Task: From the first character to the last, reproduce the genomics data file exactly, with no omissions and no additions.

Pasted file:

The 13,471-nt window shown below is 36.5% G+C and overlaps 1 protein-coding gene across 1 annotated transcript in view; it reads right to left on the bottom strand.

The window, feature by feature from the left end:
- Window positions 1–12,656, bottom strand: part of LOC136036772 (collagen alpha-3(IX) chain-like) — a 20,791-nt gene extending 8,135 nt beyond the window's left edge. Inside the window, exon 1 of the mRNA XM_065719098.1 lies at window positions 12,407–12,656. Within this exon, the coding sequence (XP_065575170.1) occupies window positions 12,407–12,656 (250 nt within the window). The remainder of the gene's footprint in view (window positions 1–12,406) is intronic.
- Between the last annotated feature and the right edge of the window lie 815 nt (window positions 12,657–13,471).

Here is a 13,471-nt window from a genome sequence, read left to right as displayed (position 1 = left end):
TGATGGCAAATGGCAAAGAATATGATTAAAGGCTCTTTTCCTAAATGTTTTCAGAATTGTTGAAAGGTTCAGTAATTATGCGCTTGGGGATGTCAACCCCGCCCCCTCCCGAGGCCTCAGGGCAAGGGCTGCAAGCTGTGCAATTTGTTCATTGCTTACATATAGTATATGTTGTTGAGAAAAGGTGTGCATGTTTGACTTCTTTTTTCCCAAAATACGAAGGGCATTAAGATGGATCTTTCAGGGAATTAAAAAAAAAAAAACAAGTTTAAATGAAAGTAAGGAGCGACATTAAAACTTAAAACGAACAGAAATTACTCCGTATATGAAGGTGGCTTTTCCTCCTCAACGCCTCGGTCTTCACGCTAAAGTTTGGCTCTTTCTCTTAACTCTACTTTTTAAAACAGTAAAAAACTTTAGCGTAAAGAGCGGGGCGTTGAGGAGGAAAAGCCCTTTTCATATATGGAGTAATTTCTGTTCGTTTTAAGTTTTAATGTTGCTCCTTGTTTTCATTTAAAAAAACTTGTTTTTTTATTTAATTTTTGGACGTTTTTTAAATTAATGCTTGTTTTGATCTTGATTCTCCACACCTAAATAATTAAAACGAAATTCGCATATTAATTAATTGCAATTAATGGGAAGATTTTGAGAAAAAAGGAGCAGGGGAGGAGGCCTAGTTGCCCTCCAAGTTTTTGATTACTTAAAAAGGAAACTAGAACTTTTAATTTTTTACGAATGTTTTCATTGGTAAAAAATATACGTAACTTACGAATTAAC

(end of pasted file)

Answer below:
The 13,471-nt window shown below is 36.5% G+C and overlaps 1 protein-coding gene across 1 annotated transcript in view; it reads right to left on the bottom strand.

The window, feature by feature from the left end:
- Window positions 1–12,656, bottom strand: part of LOC136036772 (collagen alpha-3(IX) chain-like) — a 20,791-nt gene extending 8,135 nt beyond the window's left edge. Inside the window, exon 1 of the mRNA XM_065719098.1 lies at window positions 12,407–12,656. Within this exon, the coding sequence (XP_065575170.1) occupies window positions 12,407–12,656 (250 nt within the window). The remainder of the gene's footprint in view (window positions 1–12,406) is intronic.
- Between the last annotated feature and the right edge of the window lie 815 nt (window positions 12,657–13,471).

Here is a 13,471-nt window from a genome sequence, read left to right as displayed (position 1 = left end):
TGATGGCAAATGGCAAAGAATATGATTAAAGGCTCTTTTCCTAAATGTTTTCAGAATTGTTGAAAGGTTCAGTAATTATGCGCTTGGGGATGTCAACCCCGCCCCCTCCCGAGGCCTCAGGGCAAGGGCTGCAAGCTGTGCAATTTGTTCATTGCTTACATATAGTATATGTTGTTGAGAAAAGGTGTGCATGTTTGACTTCTTTTTTCCCAAAATACGAAGGGCATTAAGATGGATCTTTCAGGGAATTAAAAAAAAAAAAACAAGTTTAAATGAAAGTAAGGAGCGACATTAAAACTTAAAACGAACAGAAATTACTCCGTATATGAAGGTGGCTTTTCCTCCTCAACGCCTCGGTCTTCACGCTAAAGTTTGGCTCTTTCTCTTAACTCTACTTTTTAAAACAGTAAAAAACTTTAGCGTAAAGAGCGGGGCGTTGAGGAGGAAAAGCCCTTTTCATATATGGAGTAATTTCTGTTCGTTTTAAGTTTTAATGTTGCTCCTTGTTTTCATTTAAAAAAACTTGTTTTTTTATTTAATTTTTGGACGTTTTTTAAATTAATGCTTGTTTTGATCTTGATTCTCCACACCTAAATAATTAAAACGAAATTCGCATATTAATTAATTGCAATTAATGGGAAGATTTTGAGAAAAAAGGAGCAGGGGAGGAGGCCTAGTTGCCCTCCAAGTTTTTGATTACTTAAAAAGGAAACTAGAACTTTTAATTTTTTACGAATGTTTTCATTGGTAAAAAATATACGTAACTTACGAATTAAC